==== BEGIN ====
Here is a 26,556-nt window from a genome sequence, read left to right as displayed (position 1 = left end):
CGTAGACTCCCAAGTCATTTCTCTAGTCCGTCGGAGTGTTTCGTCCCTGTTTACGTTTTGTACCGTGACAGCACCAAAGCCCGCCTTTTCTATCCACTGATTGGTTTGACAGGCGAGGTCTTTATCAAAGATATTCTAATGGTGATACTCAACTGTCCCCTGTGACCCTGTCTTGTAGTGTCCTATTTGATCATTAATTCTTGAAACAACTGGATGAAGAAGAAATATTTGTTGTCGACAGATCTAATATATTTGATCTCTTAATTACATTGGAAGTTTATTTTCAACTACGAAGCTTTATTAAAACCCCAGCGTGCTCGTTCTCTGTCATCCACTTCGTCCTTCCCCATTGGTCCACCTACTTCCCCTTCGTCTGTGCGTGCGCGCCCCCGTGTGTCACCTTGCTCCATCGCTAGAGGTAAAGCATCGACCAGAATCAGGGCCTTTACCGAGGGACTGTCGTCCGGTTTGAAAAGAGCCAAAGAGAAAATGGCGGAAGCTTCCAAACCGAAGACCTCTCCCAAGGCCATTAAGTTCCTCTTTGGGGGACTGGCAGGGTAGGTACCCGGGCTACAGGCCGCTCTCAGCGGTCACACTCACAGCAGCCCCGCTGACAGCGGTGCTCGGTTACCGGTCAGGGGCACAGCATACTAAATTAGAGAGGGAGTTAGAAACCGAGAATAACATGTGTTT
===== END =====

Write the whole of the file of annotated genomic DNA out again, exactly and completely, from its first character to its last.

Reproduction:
Here is a 26,556-nt window from a genome sequence, read left to right as displayed (position 1 = left end):
CGTAGACTCCCAAGTCATTTCTCTAGTCCGTCGGAGTGTTTCGTCCCTGTTTACGTTTTGTACCGTGACAGCACCAAAGCCCGCCTTTTCTATCCACTGATTGGTTTGACAGGCGAGGTCTTTATCAAAGATATTCTAATGGTGATACTCAACTGTCCCCTGTGACCCTGTCTTGTAGTGTCCTATTTGATCATTAATTCTTGAAACAACTGGATGAAGAAGAAATATTTGTTGTCGACAGATCTAATATATTTGATCTCTTAATTACATTGGAAGTTTATTTTCAACTACGAAGCTTTATTAAAACCCCAGCGTGCTCGTTCTCTGTCATCCACTTCGTCCTTCCCCATTGGTCCACCTACTTCCCCTTCGTCTGTGCGTGCGCGCCCCCGTGTGTCACCTTGCTCCATCGCTAGAGGTAAAGCATCGACCAGAATCAGGGCCTTTACCGAGGGACTGTCGTCCGGTTTGAAAAGAGCCAAAGAGAAAATGGCGGAAGCTTCCAAACCGAAGACCTCTCCCAAGGCCATTAAGTTCCTCTTTGGGGGACTGGCAGGGTAGGTACCCGGGCTACAGGCCGCTCTCAGCGGTCACACTCACAGCAGCCCCGCTGACAGCGGTGCTCGGTTACCGGTCAGGGGCACAGCATACTAAATTAGAGAGGGAGTTAGAAACCGAGAATAACATGTGTTT